17. Milwaukee Bucks: Josh Hart
Hart didn't take off as a sophomore the way his 2018 summer-league showing suggested he would. He still possesses untapped potential thanks to his well-rounded scoring skill set, secondary playmaking and defensive chops. A change of scenery and a more defined role should benefit Hart.
18. Indiana Pacers: Terrance Ferguson
Ferguson started 74 games last year for the Oklahoma City Thunder, working as a spot-up shooter and wing defender. The 21-year-old is still behind offensively in the creation department, but if he continues to build on his three-point accuracy (36.6 percent last season) and reputation as a two-way wing, Ferguson figures to develop into a fine three-and-D role player worth re-drafting in the mid-to-late first round.
19. Atlanta Hawks: Thomas Bryant
After underachieving through two seasons at Indiana and mostly working in the G League as a rookie, Bryant revived his stock last season in Washington. He averaged 18.2 points and 10.9 rebounds per 36 minutes, and he hit 33 three-pointers and shot 78.1 percent from the free-throw line.
20. Sacramento Kings (via Blazers): Markelle Fultz
Fultz's downfall from No. 1 overall ranks with the most bizarre in league history. It's still worth buying this low to find out if he's capable of moving on from his shoulder issues and can build back confidence in his jump shot. Between his athleticism, creation and playmaking abilities, he'll offer enough offensively to crack a rotation even without the three-point shooting. But he'll need to stay on the floor as opposed to popping in and out of the lineup.
21. Oklahoma City Thunder: Frank Jackson
Jackson isn't as proven as some other names left on the board, but his upside is more enticing. He scored 30 points during his only summer-league action in July, and between his athleticism and confident shot-making, Jackson could become a potent bench scorer.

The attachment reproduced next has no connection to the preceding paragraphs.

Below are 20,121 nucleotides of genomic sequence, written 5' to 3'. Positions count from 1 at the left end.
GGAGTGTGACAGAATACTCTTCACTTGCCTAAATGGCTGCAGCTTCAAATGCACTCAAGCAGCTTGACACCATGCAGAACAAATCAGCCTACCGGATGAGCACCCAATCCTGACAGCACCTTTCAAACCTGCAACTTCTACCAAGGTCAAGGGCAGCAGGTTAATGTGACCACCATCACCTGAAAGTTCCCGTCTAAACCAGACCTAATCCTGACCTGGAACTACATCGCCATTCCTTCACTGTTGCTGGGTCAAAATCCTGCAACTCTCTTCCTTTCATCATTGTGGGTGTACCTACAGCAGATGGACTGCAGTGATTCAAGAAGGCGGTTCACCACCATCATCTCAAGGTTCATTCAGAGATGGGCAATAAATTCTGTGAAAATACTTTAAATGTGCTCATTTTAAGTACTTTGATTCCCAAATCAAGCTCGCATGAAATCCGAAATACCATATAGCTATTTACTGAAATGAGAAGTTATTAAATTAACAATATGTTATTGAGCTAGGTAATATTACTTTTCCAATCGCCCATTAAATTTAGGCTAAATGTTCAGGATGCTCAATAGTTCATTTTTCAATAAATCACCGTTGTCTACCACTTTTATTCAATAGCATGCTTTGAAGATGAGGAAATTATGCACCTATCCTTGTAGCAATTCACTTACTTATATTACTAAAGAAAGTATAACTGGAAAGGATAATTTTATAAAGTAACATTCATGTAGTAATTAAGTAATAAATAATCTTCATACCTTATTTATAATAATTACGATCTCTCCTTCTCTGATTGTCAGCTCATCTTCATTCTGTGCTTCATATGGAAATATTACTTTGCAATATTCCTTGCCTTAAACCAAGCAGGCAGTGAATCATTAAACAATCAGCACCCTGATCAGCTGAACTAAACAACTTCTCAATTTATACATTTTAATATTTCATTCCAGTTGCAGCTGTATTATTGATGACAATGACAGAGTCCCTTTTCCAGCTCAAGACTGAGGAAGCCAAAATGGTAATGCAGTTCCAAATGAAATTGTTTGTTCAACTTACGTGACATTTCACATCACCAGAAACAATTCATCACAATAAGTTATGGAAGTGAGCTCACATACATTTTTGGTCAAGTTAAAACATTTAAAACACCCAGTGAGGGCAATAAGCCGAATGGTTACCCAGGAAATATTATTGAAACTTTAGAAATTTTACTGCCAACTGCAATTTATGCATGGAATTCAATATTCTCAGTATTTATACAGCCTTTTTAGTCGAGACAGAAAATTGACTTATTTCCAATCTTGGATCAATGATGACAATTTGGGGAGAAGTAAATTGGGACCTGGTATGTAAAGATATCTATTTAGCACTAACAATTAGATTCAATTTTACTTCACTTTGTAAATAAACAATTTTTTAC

22. Brooklyn Nets (via Wizards): Damyean Dotson
Dotson has quietly been building a case for himself in New York, giving the Knicks a shot-maker who competes defensively. He settles for tough jumpers too often, but that's also a result of having to step outside his wheelhouse on a young team lacking stars and veterans. Dotson would be an interesting addition to a more proven roster looking for a three-and-D role player.
23. Toronto Raptors (via Clippers): Justin Jackson
Jackson looked more comfortable last season in Dallas, where he shot 48.4 percent overall and 37.2 percent from three. He might not offer much shot-creativity or playmaking, but Jackson will continue to carve out an NBA role if he can shoot at a high enough level off spot-ups and screens.
24. Denver Nuggets (via Jazz): Frank Ntilikina
Ntilikina's predraft concerns have come to life in New York, where his lack of burst has caused him to struggle creating separation and finishing at the rim. He still possesses promising defensive ability and passing skills suited for a backup or supporting role. He'll need his spot-up and pull-up jumper to become more reliable threats, however.
25. Philadelphia 76ers (via Magic): DJ Wilson
Wilson occasionally proved to be useful last season with his three-point shooting and defensive versatility. He's limited offensively once inside the arc, but he could carve out a regular role by becoming a reliable spot-up shooter, assuming he continues to look capable guarding in space and switching.
26. Portland Trail Blazers (via Cavs): Jordan Bell
Even after a disappointing second season, Bell still goes in the first round because of his energizer potential. His decision-making and effort can be frustrating at times, and he may never be a starting-caliber player due to his offensive limitations. However, the right team could see value in his ability to use athleticism for making off-ball plays as a finisher and shot-blocker.
27. Los Angeles Lakers (via Nets): Malik Monk
A 2019-20 season without improvement would push Monk into the second round of a re-draft held next summer. Despite his limited playmaking and defensive abilities, Monk's athleticism and shot-making still hold value in the right specialist role.
28. Utah Jazz (via Lakers): Josh Jackson
The Suns gave up on Jackson after two seasons of inefficiency and off-the-floor issues. He's too talented to slip into the second round of a re-draft, and we have seen some encouraging flashes of shot-creation and perimeter shot-making. His decision-making and maturity continue to be major concerns, however.
29. San Antonio Spurs: Luke Kornet
Kornet has turned into a legitimate NBA player, finishing last year ranked 80th in ESPN's real plus-minus. He averaged 3.2 threes and 1.9 blocks per 36 minutes for the New York Knicks. Even with no athletic ability or shot-creativity, he's become valuable for his floor-stretching three-ball and reaction in rim protection.
30. Los Angeles Lakers (via Jazz): Harry Giles
Giles appeared in 58 games last year after missing his entire rookie season. Enough promising offensive sequences earn him a spot in the first round of the re-draft. He'll look to build on the flashes of post moves and mid-range touch, although staying healthy and finding easy baskets and rebounds should be the priority.